This is because although it may be evident that CD45RO memory cells escape more that the other T cell subsets, it was evident to me that there were markedly fewer of these memory cells in the blood. This is clearly seen in this paper. Less cells migrating………..less MS. It seems there is a T cell subset that is less affected and these are the “effector (CD45RA+,CCR7-) T cells and notably the CD8 T cells. This is good news because these are cells that are going to get rid of the COVID-19 virus along with the macrophages. These probably won’t be affected by migration because they are already in place in the lungs to deal with the infection. So we can explain why fingolimod does not make COVID-19 worse. But what about the COVID-19 vaccine response? I think we can.
The T cells in the blood on fingolimod are not the same as the T cells in people not on an -imod and then there is the poor vaccine response. Well we can look at this paper and see it inhibits memory B cells hence no MS, but also naive B cells, hence no new antibody response to COVID-19 vaccination.
It is simples…it is biology.
Now that is fingolimod, what about siponimod, ozanimod and ponesimod? The anwers is I don’t know fully because I don’t think these studies have been done, or reported in a way it is easy to decipher so let’s not wait a decade for this to happen with these new imods….hence my provocative title to the drug manufacturers, which is a plea to do the studies with their drugs in a way it is easy to see. I accept I may have missed them.
What do I mean? This is an example of studies which were not done my the manufacturer. I won’t say where it comes from as it is not important and I don’t want to upset anybody.
Once we have nice data, we can try and explain how they work in MS, what are the side-effect potentials and how do you exploit their properties in the COVID and post -COVID era. Fingolimod hits four of the five sphingosine-one-phosphate receptors (S1PR4), the others essentially a maximum of two. Do the two receptors not hit by the new -imods make a difference for action in MS, response to COVID-19 and COVID-19 vaccine responses?…..I’ve been making some predictions…..coming your way soon.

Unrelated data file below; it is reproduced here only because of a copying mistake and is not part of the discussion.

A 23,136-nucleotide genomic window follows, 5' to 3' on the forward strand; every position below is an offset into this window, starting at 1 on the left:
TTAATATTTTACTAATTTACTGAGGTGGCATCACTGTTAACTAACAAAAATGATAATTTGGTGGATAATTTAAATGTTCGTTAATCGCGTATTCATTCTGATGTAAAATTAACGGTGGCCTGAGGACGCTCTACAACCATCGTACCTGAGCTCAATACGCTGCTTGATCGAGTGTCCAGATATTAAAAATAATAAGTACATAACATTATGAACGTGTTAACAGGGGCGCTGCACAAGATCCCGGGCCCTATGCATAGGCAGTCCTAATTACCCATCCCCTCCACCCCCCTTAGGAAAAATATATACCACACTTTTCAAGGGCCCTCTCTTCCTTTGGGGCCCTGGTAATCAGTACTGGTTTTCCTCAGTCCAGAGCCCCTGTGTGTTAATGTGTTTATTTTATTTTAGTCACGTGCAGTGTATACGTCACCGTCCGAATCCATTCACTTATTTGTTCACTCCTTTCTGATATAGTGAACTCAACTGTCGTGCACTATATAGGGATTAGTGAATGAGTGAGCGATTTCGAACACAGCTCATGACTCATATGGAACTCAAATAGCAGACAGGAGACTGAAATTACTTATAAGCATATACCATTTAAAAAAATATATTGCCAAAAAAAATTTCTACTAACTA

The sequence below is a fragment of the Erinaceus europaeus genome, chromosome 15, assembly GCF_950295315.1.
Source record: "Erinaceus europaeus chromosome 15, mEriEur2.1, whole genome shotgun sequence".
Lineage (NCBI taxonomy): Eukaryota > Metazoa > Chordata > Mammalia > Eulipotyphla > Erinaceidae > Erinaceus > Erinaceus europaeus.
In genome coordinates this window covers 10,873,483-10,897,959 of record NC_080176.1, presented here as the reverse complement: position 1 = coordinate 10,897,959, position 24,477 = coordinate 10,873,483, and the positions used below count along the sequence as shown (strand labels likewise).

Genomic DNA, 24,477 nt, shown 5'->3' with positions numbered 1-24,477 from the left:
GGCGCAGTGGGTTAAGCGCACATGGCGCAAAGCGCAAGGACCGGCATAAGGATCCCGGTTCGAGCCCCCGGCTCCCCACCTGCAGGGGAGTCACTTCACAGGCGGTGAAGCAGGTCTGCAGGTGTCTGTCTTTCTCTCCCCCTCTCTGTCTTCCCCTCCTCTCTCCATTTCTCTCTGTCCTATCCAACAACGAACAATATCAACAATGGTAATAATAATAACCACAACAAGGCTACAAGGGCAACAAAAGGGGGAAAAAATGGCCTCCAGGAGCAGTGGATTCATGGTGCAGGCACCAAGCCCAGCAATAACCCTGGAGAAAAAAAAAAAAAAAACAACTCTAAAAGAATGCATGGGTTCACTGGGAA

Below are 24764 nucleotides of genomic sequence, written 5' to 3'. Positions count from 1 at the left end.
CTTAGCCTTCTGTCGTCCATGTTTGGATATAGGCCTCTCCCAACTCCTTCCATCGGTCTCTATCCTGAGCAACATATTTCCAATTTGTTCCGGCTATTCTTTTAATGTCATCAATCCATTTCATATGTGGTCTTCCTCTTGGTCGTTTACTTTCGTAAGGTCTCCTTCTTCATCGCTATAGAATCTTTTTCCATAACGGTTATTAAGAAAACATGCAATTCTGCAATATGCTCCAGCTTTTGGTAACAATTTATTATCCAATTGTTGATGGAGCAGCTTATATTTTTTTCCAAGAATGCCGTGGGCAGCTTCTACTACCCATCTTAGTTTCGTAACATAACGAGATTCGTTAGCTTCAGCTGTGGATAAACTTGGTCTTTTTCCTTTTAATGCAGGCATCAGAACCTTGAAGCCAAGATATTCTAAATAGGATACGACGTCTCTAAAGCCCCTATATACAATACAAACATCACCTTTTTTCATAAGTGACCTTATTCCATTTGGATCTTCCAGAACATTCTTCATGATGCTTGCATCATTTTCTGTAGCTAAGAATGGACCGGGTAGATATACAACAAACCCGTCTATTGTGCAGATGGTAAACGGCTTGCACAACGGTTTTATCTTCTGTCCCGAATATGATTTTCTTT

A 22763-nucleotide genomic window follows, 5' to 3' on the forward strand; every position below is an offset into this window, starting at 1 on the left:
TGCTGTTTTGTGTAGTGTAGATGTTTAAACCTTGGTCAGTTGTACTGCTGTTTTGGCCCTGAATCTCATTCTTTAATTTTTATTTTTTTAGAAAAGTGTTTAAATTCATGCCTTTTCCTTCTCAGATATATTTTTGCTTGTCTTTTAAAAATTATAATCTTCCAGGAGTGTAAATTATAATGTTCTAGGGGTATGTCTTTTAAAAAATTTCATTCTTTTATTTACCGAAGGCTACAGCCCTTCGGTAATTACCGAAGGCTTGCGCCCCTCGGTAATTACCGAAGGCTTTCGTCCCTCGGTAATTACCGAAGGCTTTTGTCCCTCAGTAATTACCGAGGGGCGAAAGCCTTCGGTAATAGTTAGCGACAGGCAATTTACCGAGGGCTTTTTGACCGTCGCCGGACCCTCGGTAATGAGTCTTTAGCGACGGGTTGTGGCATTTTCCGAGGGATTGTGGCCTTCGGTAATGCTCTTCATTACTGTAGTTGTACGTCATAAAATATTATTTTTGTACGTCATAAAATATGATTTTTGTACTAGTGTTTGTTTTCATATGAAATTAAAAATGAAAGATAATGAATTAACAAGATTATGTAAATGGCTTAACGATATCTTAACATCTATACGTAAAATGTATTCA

The prediction is that they will target memory B cells, if they don’t our ideas need to changed or maybe some are less effective than others….But what about the effects on other subsets.
So come on Pharma put me out of my misery and give me the data for the new -imods. Stop me speculating…You know speculation to a scientists is like garlic to a vampire:-)
So is the paper Fluent in explaining ideas? The study demonstrated that “within six months, fingolimod lowers lymphocyte subsets in a fingolimod-naive population to levels seen in participants treated with fingolimod for between 2 and 12 years. The greatest reductions in lymphocyte numbers in fingolimod-naive participants occurred in naive and central memory CD4+ and CD8+ T cells, and in naive and memory B cells.
They say the work “provides insights into the utility of immunological profiling to evaluate therapy response and potential infection risk”.
Are the insights easy to understand?…Have a read and let us know your thoughts.
Mao-Draayer Y, Cohen JA, Bar-Or A, Han MH, Singer B, Williams IM, Meng X, Elam C, Weiss JL, Cox GM, Ziehn M, Cree BA; FLUENT study investigators. Immune cell subset profiling in multiple sclerosis after fingolimod initiation and continued treatment: The FLUENT study. Mult Scler J Exp Transl Clin. 2022 Aug 1;8(3):20552173221115023.
Background: Fingolimod is a sphingosine 1-phosphate receptor modulator approved for relapsing MS. Long-term effects on the immunological profile are not fully understood.
Objective: Investigate fingolimod’s temporal effects on immune cell subsets, and safety outcomes.
Methods: In FLUENT, a 12-month, prospective, non-randomized, open-label, phase IV study, adult participants received fingolimod 0.5 mg/day. Changes in immune cell subsets, anti-John Cunningham virus (JCV) antibody index, and serum neurofilament levels were assessed.
Results: 165 fingolimod-naive and 217 participants treated for 2-12 years in routine clinical practice were enrolled. Levels of all monitored peripheral lymphocyte subsets were reduced from month 3 in fingolimod-naive participants. Greatest reductions occurred in naive and central memory CD4+ and CD8+ T cells, and in naive and memory B cells. Most lymphocyte subset levels remained stable in the continuous fingolimod group. Components of the innate immune system remained within reference ranges. No increase in JCV seropositivity was observed. No single cellular subset correlated with anti-JCV antibody index at any time point. Neurofilament levels remained within healthy adult reference limits throughout. No opportunistic infections were reported; no new or unexpected safety signals were observed.
Conclusion: FLUENT provides insights into the utility of immunological profiling to evaluate therapy response and potential infection risk.
Disclaimer: These are my ideas and only my ideas.